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“This is exactly how an ideologically-oriented newsgathering operation / noise machine / echo chamber should work.”

Posted by: on Mar 2, 2009 | No Comments

Manuel Castells argues in The Power of Identity that since democracy is now mediated through electronic media, to gain a groundswell of the vote, parties veer toward the political center. In the absence of sharp policy differences, scandal becomes the mode of differentiation.

We’ve seen our share of scandal in the last several electoral cycles, and certainly in the last one, in which thinly-sourced charges of racism, sexism, and even false pregnancy were leveled. Writing for The Next Right, Patrick Ruffini argues that Republicans have fallen behind in the muckraking as left-leaning bloggers work on “taking out” rising Republican stars before they can aspire to national office. And lest we misunderstand him, he sets us straight:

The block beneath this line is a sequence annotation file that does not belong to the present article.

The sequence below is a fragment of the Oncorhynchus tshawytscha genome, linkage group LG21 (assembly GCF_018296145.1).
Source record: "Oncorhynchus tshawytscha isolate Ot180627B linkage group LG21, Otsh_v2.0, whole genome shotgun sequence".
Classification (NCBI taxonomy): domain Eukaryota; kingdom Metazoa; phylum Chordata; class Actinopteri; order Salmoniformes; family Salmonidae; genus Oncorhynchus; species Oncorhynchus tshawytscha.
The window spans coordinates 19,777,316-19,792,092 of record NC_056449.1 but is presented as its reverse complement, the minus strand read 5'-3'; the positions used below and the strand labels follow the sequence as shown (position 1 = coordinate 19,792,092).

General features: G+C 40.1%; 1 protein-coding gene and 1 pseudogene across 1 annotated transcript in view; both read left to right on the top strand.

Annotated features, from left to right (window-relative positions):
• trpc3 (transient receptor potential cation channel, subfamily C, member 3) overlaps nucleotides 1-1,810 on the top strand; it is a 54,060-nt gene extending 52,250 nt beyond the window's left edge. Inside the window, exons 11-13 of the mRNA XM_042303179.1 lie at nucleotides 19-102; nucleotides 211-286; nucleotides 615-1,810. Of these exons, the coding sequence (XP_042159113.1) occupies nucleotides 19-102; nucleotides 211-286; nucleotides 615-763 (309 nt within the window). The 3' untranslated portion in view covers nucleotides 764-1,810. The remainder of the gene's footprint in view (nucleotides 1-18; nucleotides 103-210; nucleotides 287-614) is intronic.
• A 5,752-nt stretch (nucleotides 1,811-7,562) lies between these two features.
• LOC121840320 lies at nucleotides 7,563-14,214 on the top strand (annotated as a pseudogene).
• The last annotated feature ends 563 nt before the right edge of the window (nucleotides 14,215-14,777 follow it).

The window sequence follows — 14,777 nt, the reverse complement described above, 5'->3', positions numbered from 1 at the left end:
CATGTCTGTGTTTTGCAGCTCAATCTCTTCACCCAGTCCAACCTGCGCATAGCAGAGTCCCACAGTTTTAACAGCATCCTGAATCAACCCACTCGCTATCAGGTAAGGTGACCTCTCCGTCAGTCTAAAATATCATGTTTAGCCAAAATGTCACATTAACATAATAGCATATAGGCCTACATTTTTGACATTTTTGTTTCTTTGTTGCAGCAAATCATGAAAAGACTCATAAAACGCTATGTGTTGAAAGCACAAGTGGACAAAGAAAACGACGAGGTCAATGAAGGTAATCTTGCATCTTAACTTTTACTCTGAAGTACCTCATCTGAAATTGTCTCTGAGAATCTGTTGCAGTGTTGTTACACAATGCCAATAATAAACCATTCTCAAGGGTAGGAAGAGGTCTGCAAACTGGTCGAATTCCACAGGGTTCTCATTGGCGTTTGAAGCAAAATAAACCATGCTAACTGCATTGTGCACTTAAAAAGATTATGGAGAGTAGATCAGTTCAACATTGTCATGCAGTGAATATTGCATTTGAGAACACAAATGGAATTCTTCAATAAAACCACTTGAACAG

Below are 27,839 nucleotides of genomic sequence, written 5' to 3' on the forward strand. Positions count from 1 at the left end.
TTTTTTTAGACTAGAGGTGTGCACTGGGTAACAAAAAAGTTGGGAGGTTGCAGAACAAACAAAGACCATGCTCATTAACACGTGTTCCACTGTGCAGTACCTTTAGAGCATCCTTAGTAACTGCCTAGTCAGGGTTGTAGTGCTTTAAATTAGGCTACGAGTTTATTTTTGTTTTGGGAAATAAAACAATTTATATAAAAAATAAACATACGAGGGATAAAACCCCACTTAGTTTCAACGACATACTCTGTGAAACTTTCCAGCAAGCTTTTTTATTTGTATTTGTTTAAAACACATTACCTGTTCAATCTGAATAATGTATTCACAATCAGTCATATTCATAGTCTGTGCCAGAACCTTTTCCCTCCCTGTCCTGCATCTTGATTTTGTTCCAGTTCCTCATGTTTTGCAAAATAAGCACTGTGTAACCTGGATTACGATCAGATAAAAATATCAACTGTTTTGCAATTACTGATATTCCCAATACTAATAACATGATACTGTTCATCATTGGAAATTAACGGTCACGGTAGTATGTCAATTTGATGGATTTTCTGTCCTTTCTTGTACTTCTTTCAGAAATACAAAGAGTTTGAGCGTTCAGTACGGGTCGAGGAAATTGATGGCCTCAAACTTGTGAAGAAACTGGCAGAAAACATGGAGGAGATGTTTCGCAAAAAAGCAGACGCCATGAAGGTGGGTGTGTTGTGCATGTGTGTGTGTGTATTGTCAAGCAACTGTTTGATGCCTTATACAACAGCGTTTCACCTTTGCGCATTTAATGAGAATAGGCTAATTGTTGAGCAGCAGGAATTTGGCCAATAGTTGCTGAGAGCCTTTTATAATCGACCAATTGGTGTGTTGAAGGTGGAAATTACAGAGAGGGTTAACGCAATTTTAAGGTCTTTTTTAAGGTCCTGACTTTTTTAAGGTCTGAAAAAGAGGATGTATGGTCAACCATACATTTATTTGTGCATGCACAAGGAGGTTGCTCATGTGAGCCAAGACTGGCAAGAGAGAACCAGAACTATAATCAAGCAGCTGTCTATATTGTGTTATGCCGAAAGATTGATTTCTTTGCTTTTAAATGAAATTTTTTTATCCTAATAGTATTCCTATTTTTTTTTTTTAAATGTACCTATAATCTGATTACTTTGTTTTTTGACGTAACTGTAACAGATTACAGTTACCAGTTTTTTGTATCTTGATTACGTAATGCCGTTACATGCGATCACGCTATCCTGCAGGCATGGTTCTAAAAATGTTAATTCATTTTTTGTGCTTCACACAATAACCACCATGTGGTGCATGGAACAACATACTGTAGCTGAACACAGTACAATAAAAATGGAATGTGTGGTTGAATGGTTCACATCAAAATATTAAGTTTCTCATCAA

In case you’re expecting me to bemoan this as the birth of left-wing hack journalism, that’s where I part company. This is exactly how an ideologically-oriented newsgathering operation / noise machine / echo chamber should work. The real threat here is not what all of you were booing in Tucker Carlson’s speech at CPAC. The New York Times is merely marketing refined gasoline at the pump. The place where it’s being drilled, refined, and transported is in the blogosphere, where the likes of Daily Kos and TPM [Talking Points Memo] tease out initial leads that are too hot for the NYT.

The joke here is that the right is supposed to have an apparatus that does exactly what TPM does on the left.

The problem with legitimizing scandal as a tactic for decapitating political parties, of course, is that it discourages normal, well-adjusted personalities from running for national office.

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